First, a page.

As the war in Gaza continued to take its terrible toll on the Palestinian people, solidarity with their cause continued to be shown across QF’s community – together with opportunities for people to deepen their understanding of Palestine’s story.  

A student-led exhibition displaying more than 100 art pieces that highlighted Palestine’s rich cultural heritage – from its iconic flag to the Dome of the Rock – and captured the country’s narrative through creativity went on show in Education City.  

Contributors included Hamad Salem Hamad Al Marri, a student at QF’s Qatar Leadership Academy, who said: “Each painting, vibrant with resolve, mirrors the unshakeable essence of a people whose spirit refuses to be quenched.”  

Students from 10 QF schools joined in planting 50 olive trees in solidarity with Palestine in Education City’s ‘Gaza Garden’, while Hamad Bin Khalifa University Press opened a creative writing competition for school students to express their feelings about the resilience and faith of the Palestinian people; and QF’s Al Shaqab brought people from all walks of life together to raise funds for the Palestinian cause through the Al Shaqab Run in Solidarity with Palestine

When I was younger, my grandparents used to plant olive trees in Palestine and would tell me about them. So, having these trees here in Qatar makes me feel closer to my home.

Kenan Nizar Muhammad
Qatar Academy Al Khor student

Social Progress

A Cause that Unites

The test of humanity, dignity, and human conscience that the war in Gaza presents for the world was emphasized at QF’s Education City Speaker series by American Muslim scholar and civil rights leader Dr. Omar Suleiman.  

“There is one cause that can fill the streets in the Global North and the Global South, that can fill the streets in the Muslim world and the Western world, and it’s this cause of Palestine,” he told the audience. “We all have to challenge with what has been made available to us, and where our voice is going to be the most effective.”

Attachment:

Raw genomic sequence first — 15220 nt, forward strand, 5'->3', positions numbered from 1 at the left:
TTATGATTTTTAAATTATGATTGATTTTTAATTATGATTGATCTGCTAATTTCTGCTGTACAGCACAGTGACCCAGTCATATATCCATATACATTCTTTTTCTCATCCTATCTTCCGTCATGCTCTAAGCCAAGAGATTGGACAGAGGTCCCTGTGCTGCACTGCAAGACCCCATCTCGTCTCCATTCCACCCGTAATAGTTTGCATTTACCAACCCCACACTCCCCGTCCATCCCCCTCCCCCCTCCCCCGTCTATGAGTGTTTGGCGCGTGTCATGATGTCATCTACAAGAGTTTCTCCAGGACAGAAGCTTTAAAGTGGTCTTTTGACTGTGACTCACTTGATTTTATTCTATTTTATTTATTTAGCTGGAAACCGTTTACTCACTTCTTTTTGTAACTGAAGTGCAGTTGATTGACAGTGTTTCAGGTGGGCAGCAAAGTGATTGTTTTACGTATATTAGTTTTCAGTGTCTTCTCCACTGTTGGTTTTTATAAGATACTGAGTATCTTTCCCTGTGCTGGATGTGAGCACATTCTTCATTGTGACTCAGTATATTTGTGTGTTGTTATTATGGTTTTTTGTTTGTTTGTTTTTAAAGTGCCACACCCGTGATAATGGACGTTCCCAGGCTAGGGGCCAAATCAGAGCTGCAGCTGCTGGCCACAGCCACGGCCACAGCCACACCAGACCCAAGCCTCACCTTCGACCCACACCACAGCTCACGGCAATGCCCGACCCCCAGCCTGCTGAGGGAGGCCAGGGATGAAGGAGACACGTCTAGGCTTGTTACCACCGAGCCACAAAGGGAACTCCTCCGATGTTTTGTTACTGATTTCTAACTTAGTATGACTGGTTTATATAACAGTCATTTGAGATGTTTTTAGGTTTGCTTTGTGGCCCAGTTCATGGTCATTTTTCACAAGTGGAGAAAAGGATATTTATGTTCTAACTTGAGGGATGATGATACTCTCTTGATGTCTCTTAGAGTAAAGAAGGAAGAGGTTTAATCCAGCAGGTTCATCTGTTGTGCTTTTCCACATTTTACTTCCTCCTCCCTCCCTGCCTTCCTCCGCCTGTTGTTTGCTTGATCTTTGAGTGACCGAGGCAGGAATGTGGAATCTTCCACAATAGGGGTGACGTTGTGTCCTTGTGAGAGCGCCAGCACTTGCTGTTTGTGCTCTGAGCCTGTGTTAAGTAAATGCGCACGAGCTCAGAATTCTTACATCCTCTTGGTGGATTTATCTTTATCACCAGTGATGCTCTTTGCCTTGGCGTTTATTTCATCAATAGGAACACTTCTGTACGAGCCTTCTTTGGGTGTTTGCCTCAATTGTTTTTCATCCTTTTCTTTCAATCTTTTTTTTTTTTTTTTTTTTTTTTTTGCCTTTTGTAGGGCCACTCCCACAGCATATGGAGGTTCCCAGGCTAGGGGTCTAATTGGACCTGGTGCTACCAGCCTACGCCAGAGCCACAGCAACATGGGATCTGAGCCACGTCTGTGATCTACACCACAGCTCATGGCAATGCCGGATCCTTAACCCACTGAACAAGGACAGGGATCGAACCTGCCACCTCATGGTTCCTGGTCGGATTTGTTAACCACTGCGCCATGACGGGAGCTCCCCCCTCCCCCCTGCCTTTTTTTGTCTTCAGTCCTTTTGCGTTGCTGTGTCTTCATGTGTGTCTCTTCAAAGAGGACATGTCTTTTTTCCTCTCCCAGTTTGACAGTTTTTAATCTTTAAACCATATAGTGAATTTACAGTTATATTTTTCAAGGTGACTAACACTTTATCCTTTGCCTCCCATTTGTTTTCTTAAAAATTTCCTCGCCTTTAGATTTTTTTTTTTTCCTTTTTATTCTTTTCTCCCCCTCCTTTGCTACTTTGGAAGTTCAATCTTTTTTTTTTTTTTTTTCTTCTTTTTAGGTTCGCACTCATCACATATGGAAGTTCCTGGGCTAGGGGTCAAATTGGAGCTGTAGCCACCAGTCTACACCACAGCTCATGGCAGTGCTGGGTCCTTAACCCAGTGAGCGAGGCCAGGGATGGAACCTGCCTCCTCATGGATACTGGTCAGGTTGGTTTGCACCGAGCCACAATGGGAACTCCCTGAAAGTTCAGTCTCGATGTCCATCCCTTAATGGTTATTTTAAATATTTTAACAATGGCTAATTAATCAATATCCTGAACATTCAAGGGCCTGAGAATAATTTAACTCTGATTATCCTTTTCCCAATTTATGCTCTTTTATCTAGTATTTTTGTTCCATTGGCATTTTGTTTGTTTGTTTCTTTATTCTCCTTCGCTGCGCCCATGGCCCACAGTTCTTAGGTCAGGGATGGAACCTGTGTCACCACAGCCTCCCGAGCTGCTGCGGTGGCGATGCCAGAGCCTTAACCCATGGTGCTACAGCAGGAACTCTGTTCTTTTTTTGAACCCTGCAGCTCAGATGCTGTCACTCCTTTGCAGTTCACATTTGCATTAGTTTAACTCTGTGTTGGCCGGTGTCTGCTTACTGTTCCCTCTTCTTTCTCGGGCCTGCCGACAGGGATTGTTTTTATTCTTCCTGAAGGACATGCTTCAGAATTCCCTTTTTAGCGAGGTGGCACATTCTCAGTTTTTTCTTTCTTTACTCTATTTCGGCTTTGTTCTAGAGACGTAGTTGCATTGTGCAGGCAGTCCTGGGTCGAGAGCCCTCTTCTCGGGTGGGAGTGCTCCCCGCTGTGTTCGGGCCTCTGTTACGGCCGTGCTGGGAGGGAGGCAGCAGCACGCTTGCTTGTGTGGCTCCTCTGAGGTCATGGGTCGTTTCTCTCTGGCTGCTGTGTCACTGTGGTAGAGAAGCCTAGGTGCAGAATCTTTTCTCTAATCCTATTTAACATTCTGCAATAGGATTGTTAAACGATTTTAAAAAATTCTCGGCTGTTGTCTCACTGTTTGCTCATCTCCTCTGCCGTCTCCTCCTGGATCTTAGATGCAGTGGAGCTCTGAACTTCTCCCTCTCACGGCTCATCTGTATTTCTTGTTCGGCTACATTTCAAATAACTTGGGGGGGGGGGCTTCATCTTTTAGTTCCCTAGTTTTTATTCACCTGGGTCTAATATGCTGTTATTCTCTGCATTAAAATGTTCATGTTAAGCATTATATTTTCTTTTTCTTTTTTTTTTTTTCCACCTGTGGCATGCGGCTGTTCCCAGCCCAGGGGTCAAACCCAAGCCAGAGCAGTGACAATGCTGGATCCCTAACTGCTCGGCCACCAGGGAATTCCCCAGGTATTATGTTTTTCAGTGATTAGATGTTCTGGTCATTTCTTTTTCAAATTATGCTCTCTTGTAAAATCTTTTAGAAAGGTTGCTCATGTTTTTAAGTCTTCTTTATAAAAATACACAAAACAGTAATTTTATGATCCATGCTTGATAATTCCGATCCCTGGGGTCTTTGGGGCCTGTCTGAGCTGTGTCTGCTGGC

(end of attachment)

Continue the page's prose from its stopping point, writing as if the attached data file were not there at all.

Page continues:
A QF panel on Palestinian social entrepreneurship reinforced the importance and the impact of embedding moral values into businesses; while QF’s Hamad Bin Khalifa University (HBKU) and Georgetown University in Qatar (GU-Q) explored the Gaza war’s legal implications.  

And HBKU, with the Middle East Psychological Association, opened up a discussion on coping with the mental and emotional impact of witnessing the devastation in Palestine, with clinical psychologist Dr. Omar Mendoza Mahmood, who led the talk, saying: “There can be no denying that what’s happening in Gaza is taking its emotional toll on citizens around the world.” 

If we believe in our values and embed them in our businesses, we’re going to be more committed to what we do, and that is how we will create strong communities.

Dania Khaled
Palestinian-Canadian QF alumna and entrepreneur


Raising a Green Bar

A week-long effort to promote and raise awareness of sustainability – organized by QF’s Earthna Center for a Sustainable Future and the Ministry of Environment and Climate Change – broke records for community engagement as it reached its eighth edition.  

Qatar Sustainability Week empowered over 200,000 people across Qatar to play their part in building a movement for positive, sustainable change – from workshops on water security, electric vehicles, and lowering carbon emissions, to beach and desert clean-ups, tree and mangrove planting, and initiatives focused on recycling, upcycling, and reusing.  

One of the activities saw QF host a composting workshop for students at Education City, teaching them how to recycle organic waste and the value of adopting sustainable practices in their daily lives, which also provided them with composting binds for their schools and universities.  

And Awsaj Academy and Qatar Academy Al Khor were the latest QF schools to be awarded the Eco-Schools Green Flag – recognizing the dedication of their students to protecting and preserving the environment – while GU-Q was the setting for a conference exploring how the drive for water security can support regional cooperation and stability. 

We are working to nurture a more environmentally friendly campus by empowering eco-advocates, ensuring the sustainability of our future.

Aisha Ghani
Environment Specialist and Project Lead, QF Health, Safety, and Environment
Over 470 events were held during Qatar Sustainability Week

Artificial Intelligence

Insights, Accolades, and Action

Insights gained from cutting-edge research in Qatar, the Middle East and North Africa region, Europe, the US, and the UK were shared at a QF-hosted symposium exploring Artificial Intelligence advances in fields such as aviation, education, and sports.  

HBKU’s Qatar Computing Research Institute (QCRI) and Boeing jointly organized the eighth Machine Learning and Data Analytics Symposium at Education City, gathering researchers and industry experts to exchange knowledge on AI applications for, and the responsible use of the technology.  

Meanwhile, QCRI was honored with a King Salman Global Academy for the Arabic Language Award 2023 for its Arabic Language Team’s research into Natural Language Processing and the development and sharing of advanced technologies in this field.